He replied: “I would have thought if they had released intelligence and followed it up, and the evidence is very limited in this case, there would not be any evidence of drug taking and they would be quite content with that, rather than having three years of this.”
Mr Ley-Morgan later asked: “You were so desperate to avoid providing a sample that you asked the commissioner to compromise her integrity.”
He replied: “That is absolutely not the case.”
Mr Ley-Morgan asked: “Your sole concern was the reputation of the Metropolitan Police service?
He replied: “I was trying to avoid discredit (to the force). That is actually what happened.”
Mr Ley-Morgan asked: “I suggest that is a bare-faced, cynical lie.”
The officer replied: “I am not lying on this issue or any of the other issues.”
The tribunal heard the officer imagined “negative headlines in the papers” if he tested positive for cannabis.
Mr Ley-Morgan asked: “Which do you think is more damaging for the reputation of the Metropolitan Police? ‘Commissioner of police allows Met commander to resign rather than taking a drugs test?’ or ‘Met commander tests positive for cannabis after taking CBD products bought on the high street’.”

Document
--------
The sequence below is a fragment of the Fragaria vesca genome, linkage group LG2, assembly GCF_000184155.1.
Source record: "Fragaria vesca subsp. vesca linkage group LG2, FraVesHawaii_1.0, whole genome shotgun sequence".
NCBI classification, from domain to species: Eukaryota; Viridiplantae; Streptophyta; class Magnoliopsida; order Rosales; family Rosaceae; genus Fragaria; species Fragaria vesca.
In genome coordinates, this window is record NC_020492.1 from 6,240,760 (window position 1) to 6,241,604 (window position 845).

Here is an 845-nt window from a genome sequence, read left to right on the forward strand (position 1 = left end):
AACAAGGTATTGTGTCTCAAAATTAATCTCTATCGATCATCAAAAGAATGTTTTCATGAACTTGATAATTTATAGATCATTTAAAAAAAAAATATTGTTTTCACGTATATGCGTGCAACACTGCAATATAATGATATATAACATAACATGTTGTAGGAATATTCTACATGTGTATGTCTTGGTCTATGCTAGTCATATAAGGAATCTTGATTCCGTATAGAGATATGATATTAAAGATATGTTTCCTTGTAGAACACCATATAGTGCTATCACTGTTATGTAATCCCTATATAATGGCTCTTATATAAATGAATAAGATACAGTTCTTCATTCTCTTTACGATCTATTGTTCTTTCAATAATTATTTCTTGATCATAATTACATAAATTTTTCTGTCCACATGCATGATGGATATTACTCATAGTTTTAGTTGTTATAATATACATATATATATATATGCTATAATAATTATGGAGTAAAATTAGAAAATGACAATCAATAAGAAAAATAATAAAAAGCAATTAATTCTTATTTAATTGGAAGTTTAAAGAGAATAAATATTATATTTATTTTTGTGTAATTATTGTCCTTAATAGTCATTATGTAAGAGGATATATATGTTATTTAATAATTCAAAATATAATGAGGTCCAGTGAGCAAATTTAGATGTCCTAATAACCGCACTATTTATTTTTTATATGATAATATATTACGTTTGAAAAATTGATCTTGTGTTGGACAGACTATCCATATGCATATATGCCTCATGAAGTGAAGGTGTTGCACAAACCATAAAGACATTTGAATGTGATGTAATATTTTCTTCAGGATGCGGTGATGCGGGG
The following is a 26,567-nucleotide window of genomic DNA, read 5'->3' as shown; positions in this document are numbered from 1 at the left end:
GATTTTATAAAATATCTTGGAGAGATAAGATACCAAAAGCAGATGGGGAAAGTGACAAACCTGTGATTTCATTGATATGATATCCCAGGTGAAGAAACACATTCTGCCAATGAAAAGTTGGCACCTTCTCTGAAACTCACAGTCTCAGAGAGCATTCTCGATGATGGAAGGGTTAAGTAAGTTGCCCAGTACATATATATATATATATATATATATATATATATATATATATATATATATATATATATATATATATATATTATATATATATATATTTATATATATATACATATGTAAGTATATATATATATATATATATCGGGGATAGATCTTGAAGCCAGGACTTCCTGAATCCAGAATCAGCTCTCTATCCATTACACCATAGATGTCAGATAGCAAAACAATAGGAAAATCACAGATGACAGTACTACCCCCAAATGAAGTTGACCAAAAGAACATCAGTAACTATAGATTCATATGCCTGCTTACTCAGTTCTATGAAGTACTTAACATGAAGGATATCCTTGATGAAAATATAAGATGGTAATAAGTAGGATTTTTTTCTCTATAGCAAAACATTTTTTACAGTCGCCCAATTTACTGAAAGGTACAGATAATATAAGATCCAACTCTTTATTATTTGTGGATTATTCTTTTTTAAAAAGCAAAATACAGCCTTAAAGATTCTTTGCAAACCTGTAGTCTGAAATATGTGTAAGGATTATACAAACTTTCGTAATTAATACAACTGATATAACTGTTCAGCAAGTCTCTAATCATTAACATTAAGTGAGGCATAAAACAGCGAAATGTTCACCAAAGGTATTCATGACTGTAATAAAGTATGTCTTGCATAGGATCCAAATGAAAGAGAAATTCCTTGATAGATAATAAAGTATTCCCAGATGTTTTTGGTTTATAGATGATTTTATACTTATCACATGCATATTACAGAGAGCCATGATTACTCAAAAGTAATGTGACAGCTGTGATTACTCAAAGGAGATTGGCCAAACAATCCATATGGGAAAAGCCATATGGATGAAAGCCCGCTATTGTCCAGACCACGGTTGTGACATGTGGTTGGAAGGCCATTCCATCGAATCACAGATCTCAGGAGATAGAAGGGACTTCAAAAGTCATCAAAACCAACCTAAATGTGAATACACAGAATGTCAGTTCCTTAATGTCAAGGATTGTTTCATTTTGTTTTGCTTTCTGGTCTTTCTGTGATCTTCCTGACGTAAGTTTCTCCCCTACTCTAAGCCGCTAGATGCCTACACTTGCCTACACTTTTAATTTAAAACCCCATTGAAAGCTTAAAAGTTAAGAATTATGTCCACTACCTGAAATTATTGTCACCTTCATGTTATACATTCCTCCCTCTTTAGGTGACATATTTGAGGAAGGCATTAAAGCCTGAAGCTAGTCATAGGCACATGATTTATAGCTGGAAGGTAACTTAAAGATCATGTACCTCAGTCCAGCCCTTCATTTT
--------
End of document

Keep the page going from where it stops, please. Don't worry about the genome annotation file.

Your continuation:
He replied: “They’re both horrendous.”
Mr Ley-Morgan asked: “The first one, does that not smack of organised corruption at the highest level?”
The officer replied: “I think if people understood, they would actually be more supportive.”
He later broke down in response to a question about whether he refused to take the test because he knew he would be paid while misconduct proceedings took place.
He said: “I have got an in-built strong work ethic, I am embarrassed I have spent so much public money on this.
“It is not for my own benefit, I would rather be at work and given the opportunity I would go back.”